By Roger Harrabin
Environment analyst, BBC News
The UK is considered to be one of the most wind-rich nations in Europe
The UK government has moved to clear the path for a quarter of the nation's electricity to be powered by wind.
Ministers on Wednesday approved new wind power sites for the Crown Estate around the the UK's coastline.
They also began the tender process for a £15bn contract for the new cabling needed to bring the power onshore.
The government is relying heavily on the wind to meet its European commitments to provide 15% of all energy from renewables by 2020.
A major obstacle to wind was demolished when a study from National Grid last week concluded that the electricity distribution grid could cope with on-off wind energy without spending a lot on back-up fossil fuel power stations.
This conclusion countered a key argument used by opponents of wind power, who suggested that the UK would still need to build extra fossil fuel power stations in order to bridge the gap between demand and supply when the wind did not blow.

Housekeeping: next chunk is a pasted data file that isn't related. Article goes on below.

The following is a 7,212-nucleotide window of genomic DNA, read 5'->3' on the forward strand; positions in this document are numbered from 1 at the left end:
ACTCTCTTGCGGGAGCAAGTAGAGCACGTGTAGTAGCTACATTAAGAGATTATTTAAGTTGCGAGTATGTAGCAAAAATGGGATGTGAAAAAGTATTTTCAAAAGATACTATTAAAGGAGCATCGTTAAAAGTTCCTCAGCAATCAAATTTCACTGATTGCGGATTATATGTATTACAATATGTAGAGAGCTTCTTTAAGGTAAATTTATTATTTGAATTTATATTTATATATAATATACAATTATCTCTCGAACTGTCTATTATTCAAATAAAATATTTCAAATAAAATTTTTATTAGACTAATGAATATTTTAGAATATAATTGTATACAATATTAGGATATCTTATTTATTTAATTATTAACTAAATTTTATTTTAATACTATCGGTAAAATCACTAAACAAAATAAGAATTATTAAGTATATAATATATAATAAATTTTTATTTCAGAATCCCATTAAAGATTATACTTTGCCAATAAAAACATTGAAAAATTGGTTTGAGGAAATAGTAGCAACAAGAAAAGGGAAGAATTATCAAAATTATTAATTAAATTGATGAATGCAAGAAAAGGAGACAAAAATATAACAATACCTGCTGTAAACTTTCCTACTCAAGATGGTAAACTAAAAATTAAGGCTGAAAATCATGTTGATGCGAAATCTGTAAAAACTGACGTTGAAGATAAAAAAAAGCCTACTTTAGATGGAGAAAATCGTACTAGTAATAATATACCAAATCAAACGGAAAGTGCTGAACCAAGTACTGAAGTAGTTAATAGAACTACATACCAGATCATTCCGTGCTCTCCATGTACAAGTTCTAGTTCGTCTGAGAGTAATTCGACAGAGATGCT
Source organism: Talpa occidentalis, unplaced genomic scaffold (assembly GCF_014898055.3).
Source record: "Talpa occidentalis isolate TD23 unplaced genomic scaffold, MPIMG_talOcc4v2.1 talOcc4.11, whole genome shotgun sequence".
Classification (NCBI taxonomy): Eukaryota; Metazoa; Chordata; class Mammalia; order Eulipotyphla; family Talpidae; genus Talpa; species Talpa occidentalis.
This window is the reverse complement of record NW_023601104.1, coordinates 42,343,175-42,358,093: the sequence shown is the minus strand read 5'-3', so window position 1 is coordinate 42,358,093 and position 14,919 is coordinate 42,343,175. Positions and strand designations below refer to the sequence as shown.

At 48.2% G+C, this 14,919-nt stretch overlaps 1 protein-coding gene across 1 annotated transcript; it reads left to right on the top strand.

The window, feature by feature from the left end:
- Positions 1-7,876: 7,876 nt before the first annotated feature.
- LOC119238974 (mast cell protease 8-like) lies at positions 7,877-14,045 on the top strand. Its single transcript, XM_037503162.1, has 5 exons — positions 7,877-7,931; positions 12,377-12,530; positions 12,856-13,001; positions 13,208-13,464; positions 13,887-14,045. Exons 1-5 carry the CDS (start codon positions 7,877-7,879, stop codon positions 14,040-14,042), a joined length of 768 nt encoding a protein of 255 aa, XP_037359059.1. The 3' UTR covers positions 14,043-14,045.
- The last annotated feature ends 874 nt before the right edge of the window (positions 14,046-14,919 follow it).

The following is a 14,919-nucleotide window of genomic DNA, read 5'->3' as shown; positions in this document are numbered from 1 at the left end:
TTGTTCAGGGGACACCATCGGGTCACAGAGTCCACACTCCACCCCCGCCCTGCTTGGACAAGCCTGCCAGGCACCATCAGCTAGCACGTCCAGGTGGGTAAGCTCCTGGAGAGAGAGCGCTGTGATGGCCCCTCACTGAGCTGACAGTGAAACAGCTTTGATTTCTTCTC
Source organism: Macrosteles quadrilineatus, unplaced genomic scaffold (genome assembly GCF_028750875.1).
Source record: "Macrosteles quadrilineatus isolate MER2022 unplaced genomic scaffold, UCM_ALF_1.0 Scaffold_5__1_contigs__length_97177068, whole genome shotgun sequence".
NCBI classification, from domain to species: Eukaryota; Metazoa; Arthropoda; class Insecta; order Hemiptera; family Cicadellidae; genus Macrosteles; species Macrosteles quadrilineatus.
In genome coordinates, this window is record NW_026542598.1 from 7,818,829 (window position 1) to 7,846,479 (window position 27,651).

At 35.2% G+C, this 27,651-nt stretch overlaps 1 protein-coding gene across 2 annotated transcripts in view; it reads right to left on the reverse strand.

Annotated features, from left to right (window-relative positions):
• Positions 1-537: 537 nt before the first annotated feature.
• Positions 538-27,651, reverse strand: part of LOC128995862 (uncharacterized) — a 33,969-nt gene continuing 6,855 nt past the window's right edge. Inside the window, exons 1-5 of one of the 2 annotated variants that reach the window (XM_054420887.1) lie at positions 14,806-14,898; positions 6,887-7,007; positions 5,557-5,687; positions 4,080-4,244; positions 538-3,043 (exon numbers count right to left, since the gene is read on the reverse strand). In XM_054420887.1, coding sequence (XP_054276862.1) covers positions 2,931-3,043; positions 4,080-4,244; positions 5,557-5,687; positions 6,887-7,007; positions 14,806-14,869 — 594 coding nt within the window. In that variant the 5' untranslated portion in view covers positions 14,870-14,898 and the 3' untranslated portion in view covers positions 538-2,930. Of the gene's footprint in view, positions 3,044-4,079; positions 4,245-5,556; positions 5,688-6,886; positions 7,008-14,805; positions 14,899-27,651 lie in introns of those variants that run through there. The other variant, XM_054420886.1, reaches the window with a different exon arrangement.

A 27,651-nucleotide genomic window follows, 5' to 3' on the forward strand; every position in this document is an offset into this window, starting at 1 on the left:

Now, another obstacle appears to have been removed.
An independent study had warned that it could be difficult to build wind farms within 12-and-a-half miles of the coastline.
Putting them further away from the shore would keep them out of sight of potential objectors, but would cost more to build in deeper water.
Ministers now say they do not think that proximity to the shore is necessarily a big issue. If the new batch of wind farms get local planning permission they will be up and turning by 2016.
That would clear the way for a capacity of 33 gigawatts of wind power by 2020.
But obstacles still remain: demand for turbines outstrips supply so that has pushed up the price.
It is made worse by the value of the pound because turbines are priced in euros.
It is also still difficult to secure the necessary investment.
On top of all of this, power generators still want a strategic plan from the authorities for a full offshore grid, rather than the ad hoc connections preferred by Ofgem.
That said, it has been a good spell for the wind sector.
And the outlook is good too. A study to be published next week, by consultants Poyry, will suggest that by 2030 wind will be the dominant source of electricity for the UK.